Focus Leads to Action


Image courtesy of tattly.com

Image courtesy of tattly.com

The Big Idea:

If you’re successful in creating focus, the next logical step is to take action.

The Briefing:

This post talks about two very important things that work together to create action - focus and priorities. Without them both, you may get a lot of stuff done, but will it be the right stuff? Is it the stuff that helps you achieve your goals?

Seth Godin puts it this way, “Without a list, you can see how making intelligent decisions is impossible, so we resort to confusing activity with productivity.” Classic mistake. You get a lot of things done, but it doesn’t necessarily equate to progress. You need to establish priorities and order your list accordingly. But how do you figure out what the priorities are?

In a post on the Harvard Business Review blog, Professor Art Markman, PhD talks about the companion to priorities, focus. More specifically, being able to adjust your focus between the abstract (big picture) and the specific (details) to create the context for understanding your priorities. Adjusting your focus based on the specific situation will allow you to create the appropriate distance between yourself and the problem you’re trying to solve. Whether the “devil’s in the details” or you’re looking at the “30,000-foot view,” adjusting your focus will help you determine what items on your list move you closest to achieving your goals. Then you can take action and be confident that you’re doing work that matters.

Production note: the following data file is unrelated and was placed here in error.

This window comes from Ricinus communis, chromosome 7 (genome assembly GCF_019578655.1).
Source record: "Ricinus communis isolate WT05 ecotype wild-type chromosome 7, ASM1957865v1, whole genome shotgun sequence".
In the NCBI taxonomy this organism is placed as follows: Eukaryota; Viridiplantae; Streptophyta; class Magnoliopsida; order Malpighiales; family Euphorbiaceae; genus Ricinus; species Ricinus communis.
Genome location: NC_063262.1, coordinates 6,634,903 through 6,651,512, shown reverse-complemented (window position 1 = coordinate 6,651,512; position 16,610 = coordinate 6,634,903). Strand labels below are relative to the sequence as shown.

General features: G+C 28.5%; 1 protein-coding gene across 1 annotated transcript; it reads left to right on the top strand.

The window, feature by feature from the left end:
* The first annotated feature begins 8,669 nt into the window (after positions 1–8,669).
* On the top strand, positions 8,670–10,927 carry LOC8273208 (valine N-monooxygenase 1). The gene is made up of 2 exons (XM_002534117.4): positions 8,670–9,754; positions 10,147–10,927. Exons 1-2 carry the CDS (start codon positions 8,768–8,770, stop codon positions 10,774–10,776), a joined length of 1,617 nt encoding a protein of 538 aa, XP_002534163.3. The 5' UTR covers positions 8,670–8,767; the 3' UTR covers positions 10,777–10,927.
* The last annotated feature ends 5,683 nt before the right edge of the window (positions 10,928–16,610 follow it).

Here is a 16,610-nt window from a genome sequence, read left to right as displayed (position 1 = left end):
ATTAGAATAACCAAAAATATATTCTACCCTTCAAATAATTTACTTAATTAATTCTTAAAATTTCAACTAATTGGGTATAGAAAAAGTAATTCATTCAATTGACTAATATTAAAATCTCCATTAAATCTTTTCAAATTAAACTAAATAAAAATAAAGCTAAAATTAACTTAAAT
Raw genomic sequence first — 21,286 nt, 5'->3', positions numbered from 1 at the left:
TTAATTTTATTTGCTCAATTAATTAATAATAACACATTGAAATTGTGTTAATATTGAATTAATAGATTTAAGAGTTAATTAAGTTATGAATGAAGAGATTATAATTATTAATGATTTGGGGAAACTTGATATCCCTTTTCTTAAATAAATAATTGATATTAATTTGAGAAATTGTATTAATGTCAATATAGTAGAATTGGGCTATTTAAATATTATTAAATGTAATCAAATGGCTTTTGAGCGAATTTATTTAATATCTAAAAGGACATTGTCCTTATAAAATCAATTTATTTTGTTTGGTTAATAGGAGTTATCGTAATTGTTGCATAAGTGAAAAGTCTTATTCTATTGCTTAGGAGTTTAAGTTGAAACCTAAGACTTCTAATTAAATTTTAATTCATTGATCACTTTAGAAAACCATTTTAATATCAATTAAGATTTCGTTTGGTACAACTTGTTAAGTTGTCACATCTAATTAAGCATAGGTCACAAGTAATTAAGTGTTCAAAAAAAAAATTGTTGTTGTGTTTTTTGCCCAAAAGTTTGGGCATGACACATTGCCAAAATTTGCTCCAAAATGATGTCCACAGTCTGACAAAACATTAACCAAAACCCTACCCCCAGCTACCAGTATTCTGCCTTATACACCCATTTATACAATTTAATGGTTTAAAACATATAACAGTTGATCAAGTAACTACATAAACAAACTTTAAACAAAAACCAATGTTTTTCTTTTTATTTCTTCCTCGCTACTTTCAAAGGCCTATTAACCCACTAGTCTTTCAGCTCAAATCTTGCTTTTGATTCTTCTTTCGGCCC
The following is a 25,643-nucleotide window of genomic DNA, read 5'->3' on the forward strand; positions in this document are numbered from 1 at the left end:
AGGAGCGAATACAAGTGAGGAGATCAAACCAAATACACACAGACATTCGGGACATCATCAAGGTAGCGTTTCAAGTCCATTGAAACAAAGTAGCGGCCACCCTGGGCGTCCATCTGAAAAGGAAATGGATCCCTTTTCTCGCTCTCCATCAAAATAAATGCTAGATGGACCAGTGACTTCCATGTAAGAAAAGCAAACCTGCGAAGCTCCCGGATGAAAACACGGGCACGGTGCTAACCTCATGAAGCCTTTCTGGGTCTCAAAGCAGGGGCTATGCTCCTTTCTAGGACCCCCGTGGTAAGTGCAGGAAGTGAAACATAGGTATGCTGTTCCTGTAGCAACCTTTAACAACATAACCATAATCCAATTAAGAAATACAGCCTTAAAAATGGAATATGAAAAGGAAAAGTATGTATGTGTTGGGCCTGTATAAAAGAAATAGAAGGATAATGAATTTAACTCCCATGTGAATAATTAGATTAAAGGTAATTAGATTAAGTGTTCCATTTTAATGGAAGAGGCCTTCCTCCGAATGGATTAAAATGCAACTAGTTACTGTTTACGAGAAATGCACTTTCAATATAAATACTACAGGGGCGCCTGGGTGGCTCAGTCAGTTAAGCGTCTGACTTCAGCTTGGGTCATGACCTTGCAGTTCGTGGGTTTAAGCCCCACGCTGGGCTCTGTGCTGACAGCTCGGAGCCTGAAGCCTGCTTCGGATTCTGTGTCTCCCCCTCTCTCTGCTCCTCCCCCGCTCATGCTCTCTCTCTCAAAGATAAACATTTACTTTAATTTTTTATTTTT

Take Action:

  • Create your lists, but be sure to prioritize them based on what generates accomplishment, not just activity.
  • Continue to evaluate whether your focus should be specific (details) or abstract (the big picture) when working on particular problems.
  • Once you have a focus and a prioritized plan of attack, it’s time to make something happen!

Dig Deeper:

Read Seth Godin’s entire blog post on priorities. Via sethgodin.typepad.com

Read Professor Art Markman, PhD’s original blog post on adjusting your focus. Via hbr.org